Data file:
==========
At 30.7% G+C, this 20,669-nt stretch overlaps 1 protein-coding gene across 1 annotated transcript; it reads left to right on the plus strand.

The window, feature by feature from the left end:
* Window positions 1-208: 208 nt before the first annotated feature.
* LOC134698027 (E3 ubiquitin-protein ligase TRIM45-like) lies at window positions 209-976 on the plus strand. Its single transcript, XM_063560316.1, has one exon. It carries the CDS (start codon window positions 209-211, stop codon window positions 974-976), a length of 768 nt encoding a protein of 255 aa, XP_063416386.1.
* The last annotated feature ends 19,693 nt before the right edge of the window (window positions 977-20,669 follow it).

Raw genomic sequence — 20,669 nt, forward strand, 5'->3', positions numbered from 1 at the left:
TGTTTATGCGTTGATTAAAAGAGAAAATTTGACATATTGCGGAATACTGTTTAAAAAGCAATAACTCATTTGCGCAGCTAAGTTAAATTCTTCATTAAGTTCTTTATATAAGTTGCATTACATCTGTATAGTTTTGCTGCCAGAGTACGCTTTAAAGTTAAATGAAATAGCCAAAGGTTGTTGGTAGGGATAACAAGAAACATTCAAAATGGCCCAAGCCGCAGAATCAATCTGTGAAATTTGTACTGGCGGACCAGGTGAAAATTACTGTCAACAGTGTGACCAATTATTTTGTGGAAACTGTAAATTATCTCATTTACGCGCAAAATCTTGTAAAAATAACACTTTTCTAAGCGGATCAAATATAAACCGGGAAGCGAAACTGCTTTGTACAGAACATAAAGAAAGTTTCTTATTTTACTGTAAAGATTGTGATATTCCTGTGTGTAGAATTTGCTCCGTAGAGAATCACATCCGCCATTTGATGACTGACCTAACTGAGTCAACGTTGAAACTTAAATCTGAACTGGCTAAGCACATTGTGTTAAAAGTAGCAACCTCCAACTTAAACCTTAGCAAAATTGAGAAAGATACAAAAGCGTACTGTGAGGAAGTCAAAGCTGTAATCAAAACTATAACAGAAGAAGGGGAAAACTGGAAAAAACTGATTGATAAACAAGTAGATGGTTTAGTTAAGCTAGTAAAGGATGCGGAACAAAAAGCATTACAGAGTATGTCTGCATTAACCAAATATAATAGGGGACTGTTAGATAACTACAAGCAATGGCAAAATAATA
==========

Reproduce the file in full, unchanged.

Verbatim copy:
At 30.7% G+C, this 20,669-nt stretch overlaps 1 protein-coding gene across 1 annotated transcript; it reads left to right on the plus strand.

The window, feature by feature from the left end:
* Window positions 1-208: 208 nt before the first annotated feature.
* LOC134698027 (E3 ubiquitin-protein ligase TRIM45-like) lies at window positions 209-976 on the plus strand. Its single transcript, XM_063560316.1, has one exon. It carries the CDS (start codon window positions 209-211, stop codon window positions 974-976), a length of 768 nt encoding a protein of 255 aa, XP_063416386.1.
* The last annotated feature ends 19,693 nt before the right edge of the window (window positions 977-20,669 follow it).

Raw genomic sequence — 20,669 nt, forward strand, 5'->3', positions numbered from 1 at the left:
TGTTTATGCGTTGATTAAAAGAGAAAATTTGACATATTGCGGAATACTGTTTAAAAAGCAATAACTCATTTGCGCAGCTAAGTTAAATTCTTCATTAAGTTCTTTATATAAGTTGCATTACATCTGTATAGTTTTGCTGCCAGAGTACGCTTTAAAGTTAAATGAAATAGCCAAAGGTTGTTGGTAGGGATAACAAGAAACATTCAAAATGGCCCAAGCCGCAGAATCAATCTGTGAAATTTGTACTGGCGGACCAGGTGAAAATTACTGTCAACAGTGTGACCAATTATTTTGTGGAAACTGTAAATTATCTCATTTACGCGCAAAATCTTGTAAAAATAACACTTTTCTAAGCGGATCAAATATAAACCGGGAAGCGAAACTGCTTTGTACAGAACATAAAGAAAGTTTCTTATTTTACTGTAAAGATTGTGATATTCCTGTGTGTAGAATTTGCTCCGTAGAGAATCACATCCGCCATTTGATGACTGACCTAACTGAGTCAACGTTGAAACTTAAATCTGAACTGGCTAAGCACATTGTGTTAAAAGTAGCAACCTCCAACTTAAACCTTAGCAAAATTGAGAAAGATACAAAAGCGTACTGTGAGGAAGTCAAAGCTGTAATCAAAACTATAACAGAAGAAGGGGAAAACTGGAAAAAACTGATTGATAAACAAGTAGATGGTTTAGTTAAGCTAGTAAAGGATGCGGAACAAAAAGCATTACAGAGTATGTCTGCATTAACCAAATATAATAGGGGACTGTTAGATAACTACAAGCAATGGCAAAATAATA